Imagine fictitious people who want to use your product.
Who are they? What are their goals for your product?
We can describe each user and goal in a "Use Case".
Here are some examples of users and goals for education software:
Students want to participate in a lesson, answer test questions, and send in homework.
Teachers want to take attendance, assign lessons, view students' progress, and grade tests.
What should be in a use case?
Brief Description: a paragraph that describes who interacts with the use case, what happens, when, etc.
Normal Flow of Events: the typical steps that happen
Alternate Flow(s) of Events: any atypical steps, unusual variations, odd cases, or errors
To improve your use case
Iteratively add more detail to the outline to specify the steps of the use case.
Each step should clearly state who is performing the action and the result of the action
For loops, you can use phrasing like: "User can continue adding items until he indicates he's done."
Beware of "if... then..." phrase because it is harder to follow. Instead, consider using an alternate flow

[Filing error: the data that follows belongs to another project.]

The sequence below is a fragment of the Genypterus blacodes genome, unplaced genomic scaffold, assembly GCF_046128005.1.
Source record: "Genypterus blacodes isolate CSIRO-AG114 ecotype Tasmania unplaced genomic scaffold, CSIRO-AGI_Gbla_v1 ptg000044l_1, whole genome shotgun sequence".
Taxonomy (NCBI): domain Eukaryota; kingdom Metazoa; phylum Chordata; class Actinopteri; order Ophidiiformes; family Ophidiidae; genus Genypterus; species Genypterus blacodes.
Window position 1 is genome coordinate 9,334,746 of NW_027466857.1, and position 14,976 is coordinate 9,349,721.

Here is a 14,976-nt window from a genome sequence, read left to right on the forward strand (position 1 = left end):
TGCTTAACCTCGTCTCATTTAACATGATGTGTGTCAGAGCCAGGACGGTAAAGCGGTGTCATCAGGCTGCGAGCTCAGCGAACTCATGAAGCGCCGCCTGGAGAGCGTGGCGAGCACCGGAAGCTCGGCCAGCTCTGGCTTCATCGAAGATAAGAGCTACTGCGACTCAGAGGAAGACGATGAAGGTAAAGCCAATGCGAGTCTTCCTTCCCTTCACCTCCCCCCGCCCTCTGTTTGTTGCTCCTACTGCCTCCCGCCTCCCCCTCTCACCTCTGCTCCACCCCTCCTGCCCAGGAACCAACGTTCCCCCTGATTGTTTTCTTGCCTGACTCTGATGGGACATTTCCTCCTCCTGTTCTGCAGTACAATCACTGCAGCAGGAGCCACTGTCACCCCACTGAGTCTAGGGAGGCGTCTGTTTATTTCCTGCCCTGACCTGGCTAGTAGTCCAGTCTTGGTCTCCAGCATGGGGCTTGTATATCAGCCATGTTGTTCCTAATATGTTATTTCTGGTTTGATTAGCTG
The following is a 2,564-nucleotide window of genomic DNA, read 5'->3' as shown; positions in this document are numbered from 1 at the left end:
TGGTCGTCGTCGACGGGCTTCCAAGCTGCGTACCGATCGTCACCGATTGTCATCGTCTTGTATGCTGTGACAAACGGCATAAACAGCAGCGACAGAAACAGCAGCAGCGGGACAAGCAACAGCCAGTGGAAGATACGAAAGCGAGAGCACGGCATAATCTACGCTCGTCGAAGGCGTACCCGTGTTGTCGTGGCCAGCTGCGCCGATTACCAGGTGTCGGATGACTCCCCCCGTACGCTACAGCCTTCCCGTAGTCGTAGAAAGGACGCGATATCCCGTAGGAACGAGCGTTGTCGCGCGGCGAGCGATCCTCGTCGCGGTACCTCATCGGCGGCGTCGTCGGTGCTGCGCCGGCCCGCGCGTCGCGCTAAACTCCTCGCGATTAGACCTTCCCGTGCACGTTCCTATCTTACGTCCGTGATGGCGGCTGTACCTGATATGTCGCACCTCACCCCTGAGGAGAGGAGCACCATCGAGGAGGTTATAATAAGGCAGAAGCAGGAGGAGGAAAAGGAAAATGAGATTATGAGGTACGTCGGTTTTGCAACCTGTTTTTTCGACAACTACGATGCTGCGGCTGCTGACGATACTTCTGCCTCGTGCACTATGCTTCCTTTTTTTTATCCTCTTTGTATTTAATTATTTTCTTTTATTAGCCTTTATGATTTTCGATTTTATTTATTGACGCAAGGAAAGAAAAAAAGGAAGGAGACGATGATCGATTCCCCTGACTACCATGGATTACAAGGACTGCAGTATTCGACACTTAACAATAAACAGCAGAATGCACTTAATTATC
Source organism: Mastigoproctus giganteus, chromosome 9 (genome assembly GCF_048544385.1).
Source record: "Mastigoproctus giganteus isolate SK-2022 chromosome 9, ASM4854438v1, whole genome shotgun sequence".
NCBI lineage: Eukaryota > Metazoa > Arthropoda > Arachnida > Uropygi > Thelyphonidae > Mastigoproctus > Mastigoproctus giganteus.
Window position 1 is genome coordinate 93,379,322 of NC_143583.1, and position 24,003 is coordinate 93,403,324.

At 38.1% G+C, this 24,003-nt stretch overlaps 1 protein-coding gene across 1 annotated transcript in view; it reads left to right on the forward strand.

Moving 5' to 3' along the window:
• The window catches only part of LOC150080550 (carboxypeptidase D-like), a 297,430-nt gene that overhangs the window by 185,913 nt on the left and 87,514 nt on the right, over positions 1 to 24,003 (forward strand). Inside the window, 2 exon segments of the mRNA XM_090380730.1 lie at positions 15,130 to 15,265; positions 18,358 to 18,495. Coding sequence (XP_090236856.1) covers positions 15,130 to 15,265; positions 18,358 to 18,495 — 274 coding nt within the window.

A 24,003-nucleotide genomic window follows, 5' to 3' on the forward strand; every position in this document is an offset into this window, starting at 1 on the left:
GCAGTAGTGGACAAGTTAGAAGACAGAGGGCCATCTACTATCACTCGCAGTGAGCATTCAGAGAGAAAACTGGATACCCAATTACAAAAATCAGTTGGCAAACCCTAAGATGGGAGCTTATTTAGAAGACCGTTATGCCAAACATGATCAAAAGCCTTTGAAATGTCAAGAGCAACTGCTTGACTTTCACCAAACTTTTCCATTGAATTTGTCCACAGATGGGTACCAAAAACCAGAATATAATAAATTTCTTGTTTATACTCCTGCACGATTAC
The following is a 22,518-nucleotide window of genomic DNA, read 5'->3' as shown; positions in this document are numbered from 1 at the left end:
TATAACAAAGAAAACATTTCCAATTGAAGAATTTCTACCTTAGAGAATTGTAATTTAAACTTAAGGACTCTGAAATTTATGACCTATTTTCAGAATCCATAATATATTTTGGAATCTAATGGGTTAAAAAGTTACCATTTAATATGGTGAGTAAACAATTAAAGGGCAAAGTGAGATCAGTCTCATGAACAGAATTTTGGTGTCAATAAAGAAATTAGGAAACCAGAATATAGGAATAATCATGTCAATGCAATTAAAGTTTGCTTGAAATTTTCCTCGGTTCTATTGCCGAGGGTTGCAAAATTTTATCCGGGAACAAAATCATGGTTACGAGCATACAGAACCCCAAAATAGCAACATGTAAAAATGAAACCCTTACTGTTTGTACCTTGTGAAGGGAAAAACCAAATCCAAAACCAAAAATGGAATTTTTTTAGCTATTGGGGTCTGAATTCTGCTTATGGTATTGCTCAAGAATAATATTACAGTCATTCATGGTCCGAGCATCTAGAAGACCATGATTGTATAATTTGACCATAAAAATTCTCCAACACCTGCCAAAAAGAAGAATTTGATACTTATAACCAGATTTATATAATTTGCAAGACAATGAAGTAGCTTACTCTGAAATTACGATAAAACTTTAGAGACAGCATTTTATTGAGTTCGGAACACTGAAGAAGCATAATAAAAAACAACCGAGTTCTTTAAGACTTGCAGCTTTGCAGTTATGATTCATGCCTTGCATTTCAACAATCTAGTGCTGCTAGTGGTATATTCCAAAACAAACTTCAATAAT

Question to ask: Is there enough information specified to complete the system analysis, design and test?
You are done when the use case has a complete flow of events, has terminology described in a support glossary and defines all inputs to and outputs from the use case.
To make your use case easier to read
Formal: you describe in third person, e.g. "Student signs in. Student edits his profile. Student chooses a classroom."
Easier: you decribe in first person, e.g. "I sign in. I choose a classroom. I edit my profile."
Formal: you describe what the system does, e.g. "The system retreives a list of classrooms."
Easier: you describe what the user sees, e.g. "I see a list of classrooms."
Formal: passive voice, e.g. "The Add Course use case is initiated by the Student."
Easier: active voice, e.g. "I initiate the Add Course use case."
To descibe you user interface
Put your user interface details in a separate document.
Use visual or even physical mock-ups to describe UI
Describe navigation using storyboards
UML class and sequence diagrams are great aids here
To describe your data validations
Put your data validations in a separate document.
"Student identification numbers are numbers that are used to verify that a student is eligible to register for courses."
"The student indentification number must be unique."
"The student identification number must be 6 to 8 alpha-numeric characters."
Example Use Case
Title: Student creates a course schedule
Primary Actor: Student
Secondary Actor: Course Registration System
A student wants to choose course for a specified semester.
I sign in. (Detailed in diferent use case)
I see choices: Create A Schedule, Modify A Schedule, Delete A Schedule.
I choose Create A Schedule.
I see choices: Fall Semester, Spring Semester, Summer Semester.
I choose Fall Semester.
I see a list of available fall semester courses from the Course Catalog System.
I can sort the list by the course titles and classroom locations.